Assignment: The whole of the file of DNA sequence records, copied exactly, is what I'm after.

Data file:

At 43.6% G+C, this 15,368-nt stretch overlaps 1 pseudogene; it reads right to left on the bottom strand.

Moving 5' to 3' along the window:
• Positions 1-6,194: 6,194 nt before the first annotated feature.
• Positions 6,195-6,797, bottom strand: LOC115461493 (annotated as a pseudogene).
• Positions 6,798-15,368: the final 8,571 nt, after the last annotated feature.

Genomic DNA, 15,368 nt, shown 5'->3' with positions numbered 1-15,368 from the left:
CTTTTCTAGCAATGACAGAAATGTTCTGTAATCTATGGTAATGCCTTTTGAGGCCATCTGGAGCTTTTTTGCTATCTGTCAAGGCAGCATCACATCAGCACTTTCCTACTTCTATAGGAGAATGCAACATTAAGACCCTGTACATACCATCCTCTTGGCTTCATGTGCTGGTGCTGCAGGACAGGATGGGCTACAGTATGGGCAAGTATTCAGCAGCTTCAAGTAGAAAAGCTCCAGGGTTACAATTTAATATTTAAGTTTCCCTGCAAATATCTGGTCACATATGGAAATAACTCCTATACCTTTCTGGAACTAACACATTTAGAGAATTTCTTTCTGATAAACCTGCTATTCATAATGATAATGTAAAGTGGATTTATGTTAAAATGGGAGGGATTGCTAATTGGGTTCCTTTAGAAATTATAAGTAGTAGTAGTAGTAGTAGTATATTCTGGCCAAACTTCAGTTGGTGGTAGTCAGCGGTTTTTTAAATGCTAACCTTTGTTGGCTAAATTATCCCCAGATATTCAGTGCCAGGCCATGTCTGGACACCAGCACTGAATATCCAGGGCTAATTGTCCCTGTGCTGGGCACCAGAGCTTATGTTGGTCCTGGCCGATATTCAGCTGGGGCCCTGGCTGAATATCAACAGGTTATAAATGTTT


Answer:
At 43.6% G+C, this 15,368-nt stretch overlaps 1 pseudogene; it reads right to left on the bottom strand.

Moving 5' to 3' along the window:
• Positions 1-6,194: 6,194 nt before the first annotated feature.
• Positions 6,195-6,797, bottom strand: LOC115461493 (annotated as a pseudogene).
• Positions 6,798-15,368: the final 8,571 nt, after the last annotated feature.

Genomic DNA, 15,368 nt, shown 5'->3' with positions numbered 1-15,368 from the left:
CTTTTCTAGCAATGACAGAAATGTTCTGTAATCTATGGTAATGCCTTTTGAGGCCATCTGGAGCTTTTTTGCTATCTGTCAAGGCAGCATCACATCAGCACTTTCCTACTTCTATAGGAGAATGCAACATTAAGACCCTGTACATACCATCCTCTTGGCTTCATGTGCTGGTGCTGCAGGACAGGATGGGCTACAGTATGGGCAAGTATTCAGCAGCTTCAAGTAGAAAAGCTCCAGGGTTACAATTTAATATTTAAGTTTCCCTGCAAATATCTGGTCACATATGGAAATAACTCCTATACCTTTCTGGAACTAACACATTTAGAGAATTTCTTTCTGATAAACCTGCTATTCATAATGATAATGTAAAGTGGATTTATGTTAAAATGGGAGGGATTGCTAATTGGGTTCCTTTAGAAATTATAAGTAGTAGTAGTAGTAGTAGTATATTCTGGCCAAACTTCAGTTGGTGGTAGTCAGCGGTTTTTTAAATGCTAACCTTTGTTGGCTAAATTATCCCCAGATATTCAGTGCCAGGCCATGTCTGGACACCAGCACTGAATATCCAGGGCTAATTGTCCCTGTGCTGGGCACCAGAGCTTATGTTGGTCCTGGCCGATATTCAGCTGGGGCCCTGGCTGAATATCAACAGGTTATAAATGTTT